Oil price slide – easy come, easy go?

One of the very few positives for the world economy over the second quarter — or at least for the majority of the world that imports oil — has been an almost $40 per barrel plunge in the spot price of Brent crude. As the euro zone crisis, yet another soft patch stateside and a worryingly steep slowdown in the BRICs all combined to pull the demand rug from under the energy markets, the traditional stabilising effects of oil returned to the fray. So much so that by the last week in June, the annual drop in oil prices was a whopping 20%. Apart from putting more money in household and business purses by directly lowering fuel bills and eventually the cost of products with high energy inputs, the drop in oil prices should have a significant impact on headline consumer inflation rates that are already falling well below danger rates seen last year. And for central banks around the world desperate to ease monetary policy and print money again to offset the ravages of deleveraging banks, this is a major relief and will amount to a green light for many — not least the European Central Bank which is now widely expected to cut interest rates again this Thursday.

Of course, disinflation and not deflation is what everyone wants. The latter would disastrous for still highly indebted western economies and would further reinforce comparisons with Japan’s 20 year funk. But on the assumption “Helicopter” Ben Bernanke at the U.S. Federal Reserve and his G20 counterparts are still as committed to fighting deflation at all costs, we can assume more easing is the pipeline — certainly if oil prices continue to oblige.  Latest data for May from the OECD give a good aggregate view across major economies. Annual inflation in the OECD area slowed to 2.1% in the year to May 2012, compared with 2.5% in the year to April 2012 – the lowest rate since January 2011. While this was heavily influenced by oil and food price drops, core prices also dipped below 2% to 1.9% in May.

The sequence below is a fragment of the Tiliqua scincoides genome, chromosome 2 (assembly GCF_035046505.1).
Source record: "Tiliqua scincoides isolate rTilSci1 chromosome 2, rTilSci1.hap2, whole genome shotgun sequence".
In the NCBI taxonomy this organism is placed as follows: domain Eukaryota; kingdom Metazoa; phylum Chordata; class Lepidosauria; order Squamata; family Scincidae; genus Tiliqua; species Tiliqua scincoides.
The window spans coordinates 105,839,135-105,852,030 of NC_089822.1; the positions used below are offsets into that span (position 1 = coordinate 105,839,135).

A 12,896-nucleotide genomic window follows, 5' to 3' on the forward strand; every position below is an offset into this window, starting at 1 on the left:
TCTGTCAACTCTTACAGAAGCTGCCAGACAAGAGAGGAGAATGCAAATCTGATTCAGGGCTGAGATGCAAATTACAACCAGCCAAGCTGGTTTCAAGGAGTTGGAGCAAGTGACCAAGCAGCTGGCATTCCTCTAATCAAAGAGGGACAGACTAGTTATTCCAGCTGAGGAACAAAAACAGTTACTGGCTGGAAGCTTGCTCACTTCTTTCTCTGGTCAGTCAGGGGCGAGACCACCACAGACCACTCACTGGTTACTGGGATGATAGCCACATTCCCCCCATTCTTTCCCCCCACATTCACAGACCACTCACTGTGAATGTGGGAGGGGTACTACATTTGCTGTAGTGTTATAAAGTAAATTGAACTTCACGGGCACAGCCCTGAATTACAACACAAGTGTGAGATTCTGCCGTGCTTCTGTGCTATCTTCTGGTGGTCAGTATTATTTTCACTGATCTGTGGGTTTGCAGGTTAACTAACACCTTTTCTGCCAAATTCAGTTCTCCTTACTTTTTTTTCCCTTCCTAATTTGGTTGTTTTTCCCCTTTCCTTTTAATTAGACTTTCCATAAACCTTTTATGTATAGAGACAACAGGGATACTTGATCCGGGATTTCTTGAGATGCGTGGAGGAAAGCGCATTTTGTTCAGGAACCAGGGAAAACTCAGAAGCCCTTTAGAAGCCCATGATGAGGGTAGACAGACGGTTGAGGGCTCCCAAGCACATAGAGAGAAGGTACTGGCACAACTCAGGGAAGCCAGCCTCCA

JP Morgan economists Joseph Lupton and David Hensley, meantime, say their measure of global inflation is set to move below their global central bank target of 2.6% (which they aggregate across 26 countries)  for the first time since September 2010.

Next week: Half time…

QE, some version of it or even the thought of it, seems to have raised all boats yet again — for a bit at least. You’d not really guess it from all the brinkmanship, crisis management and apocalyptic debates of the past month, but June has so far turned out to be a fairly upbeat month – weirdly. World equities are up more than 6 percent since June, lead by a 20 percent jump in European bank stocks and even a 20 percent jump in depressed Greek stocks. The Spanish may found themselves at the centre of the euro debt storm now, but even 10-year Spanish debt yields have returned to June 1 levels after briefly toying with record highs above 7%  in and around its own bank bailout and the Greek election. And the likes of Italian and Irish borrowing rates are actually down this month.  Ok, all that’s after a lousy May that blew up most of the LTRO-inspired first-quarter market gains. But, on a broad global level at least, stocks are still in the black for the year so far. It was certainly “sell in May” yet again this year, but it’s open question whether you stay away til St Ledgers day in September, as the hoary old adage would have it.